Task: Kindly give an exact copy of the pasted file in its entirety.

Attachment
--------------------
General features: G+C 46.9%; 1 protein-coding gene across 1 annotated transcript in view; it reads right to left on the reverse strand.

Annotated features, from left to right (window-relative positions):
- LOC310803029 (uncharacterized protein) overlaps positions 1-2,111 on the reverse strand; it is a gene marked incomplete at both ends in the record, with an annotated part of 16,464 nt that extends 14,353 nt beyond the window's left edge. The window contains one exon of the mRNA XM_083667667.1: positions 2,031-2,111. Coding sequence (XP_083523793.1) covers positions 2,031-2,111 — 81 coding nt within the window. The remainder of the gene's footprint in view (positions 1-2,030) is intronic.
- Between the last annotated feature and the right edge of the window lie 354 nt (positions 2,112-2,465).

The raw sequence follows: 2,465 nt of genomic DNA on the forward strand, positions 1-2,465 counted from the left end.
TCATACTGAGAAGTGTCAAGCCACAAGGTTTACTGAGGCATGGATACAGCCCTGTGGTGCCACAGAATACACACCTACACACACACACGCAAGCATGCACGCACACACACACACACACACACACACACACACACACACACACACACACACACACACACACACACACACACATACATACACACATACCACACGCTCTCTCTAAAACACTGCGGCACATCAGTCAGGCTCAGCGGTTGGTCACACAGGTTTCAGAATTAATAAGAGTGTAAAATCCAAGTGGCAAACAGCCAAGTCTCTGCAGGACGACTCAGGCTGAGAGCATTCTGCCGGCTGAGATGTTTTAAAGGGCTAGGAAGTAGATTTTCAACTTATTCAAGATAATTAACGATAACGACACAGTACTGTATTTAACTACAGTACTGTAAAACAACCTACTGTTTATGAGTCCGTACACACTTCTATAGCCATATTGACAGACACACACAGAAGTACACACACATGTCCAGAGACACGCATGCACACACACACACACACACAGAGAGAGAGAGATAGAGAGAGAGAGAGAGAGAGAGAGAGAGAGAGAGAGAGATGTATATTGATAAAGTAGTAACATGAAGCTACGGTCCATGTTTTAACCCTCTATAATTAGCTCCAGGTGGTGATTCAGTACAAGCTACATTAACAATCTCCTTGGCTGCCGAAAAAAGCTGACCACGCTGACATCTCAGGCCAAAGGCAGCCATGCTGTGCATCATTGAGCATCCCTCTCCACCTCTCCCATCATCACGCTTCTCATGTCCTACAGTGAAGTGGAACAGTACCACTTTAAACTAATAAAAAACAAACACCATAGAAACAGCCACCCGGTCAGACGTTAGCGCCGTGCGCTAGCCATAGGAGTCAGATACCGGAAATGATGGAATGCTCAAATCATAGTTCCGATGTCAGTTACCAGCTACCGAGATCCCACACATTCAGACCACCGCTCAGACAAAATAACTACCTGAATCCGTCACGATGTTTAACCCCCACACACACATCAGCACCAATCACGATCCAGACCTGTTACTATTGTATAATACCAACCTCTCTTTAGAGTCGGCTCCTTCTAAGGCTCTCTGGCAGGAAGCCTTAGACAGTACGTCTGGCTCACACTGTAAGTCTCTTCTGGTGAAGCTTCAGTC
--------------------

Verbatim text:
General features: G+C 46.9%; 1 protein-coding gene across 1 annotated transcript in view; it reads right to left on the reverse strand.

Annotated features, from left to right (window-relative positions):
- LOC310803029 (uncharacterized protein) overlaps positions 1-2,111 on the reverse strand; it is a gene marked incomplete at both ends in the record, with an annotated part of 16,464 nt that extends 14,353 nt beyond the window's left edge. The window contains one exon of the mRNA XM_083667667.1: positions 2,031-2,111. Coding sequence (XP_083523793.1) covers positions 2,031-2,111 — 81 coding nt within the window. The remainder of the gene's footprint in view (positions 1-2,030) is intronic.
- Between the last annotated feature and the right edge of the window lie 354 nt (positions 2,112-2,465).

The raw sequence follows: 2,465 nt of genomic DNA on the forward strand, positions 1-2,465 counted from the left end.
TCATACTGAGAAGTGTCAAGCCACAAGGTTTACTGAGGCATGGATACAGCCCTGTGGTGCCACAGAATACACACCTACACACACACACGCAAGCATGCACGCACACACACACACACACACACACACACACACACACACACACACACACACACACACACACACACACACACATACATACACACATACCACACGCTCTCTCTAAAACACTGCGGCACATCAGTCAGGCTCAGCGGTTGGTCACACAGGTTTCAGAATTAATAAGAGTGTAAAATCCAAGTGGCAAACAGCCAAGTCTCTGCAGGACGACTCAGGCTGAGAGCATTCTGCCGGCTGAGATGTTTTAAAGGGCTAGGAAGTAGATTTTCAACTTATTCAAGATAATTAACGATAACGACACAGTACTGTATTTAACTACAGTACTGTAAAACAACCTACTGTTTATGAGTCCGTACACACTTCTATAGCCATATTGACAGACACACACAGAAGTACACACACATGTCCAGAGACACGCATGCACACACACACACACACACAGAGAGAGAGAGATAGAGAGAGAGAGAGAGAGAGAGAGAGAGAGAGAGAGAGATGTATATTGATAAAGTAGTAACATGAAGCTACGGTCCATGTTTTAACCCTCTATAATTAGCTCCAGGTGGTGATTCAGTACAAGCTACATTAACAATCTCCTTGGCTGCCGAAAAAAGCTGACCACGCTGACATCTCAGGCCAAAGGCAGCCATGCTGTGCATCATTGAGCATCCCTCTCCACCTCTCCCATCATCACGCTTCTCATGTCCTACAGTGAAGTGGAACAGTACCACTTTAAACTAATAAAAAACAAACACCATAGAAACAGCCACCCGGTCAGACGTTAGCGCCGTGCGCTAGCCATAGGAGTCAGATACCGGAAATGATGGAATGCTCAAATCATAGTTCCGATGTCAGTTACCAGCTACCGAGATCCCACACATTCAGACCACCGCTCAGACAAAATAACTACCTGAATCCGTCACGATGTTTAACCCCCACACACACATCAGCACCAATCACGATCCAGACCTGTTACTATTGTATAATACCAACCTCTCTTTAGAGTCGGCTCCTTCTAAGGCTCTCTGGCAGGAAGCCTTAGACAGTACGTCTGGCTCACACTGTAAGTCTCTTCTGGTGAAGCTTCAGTC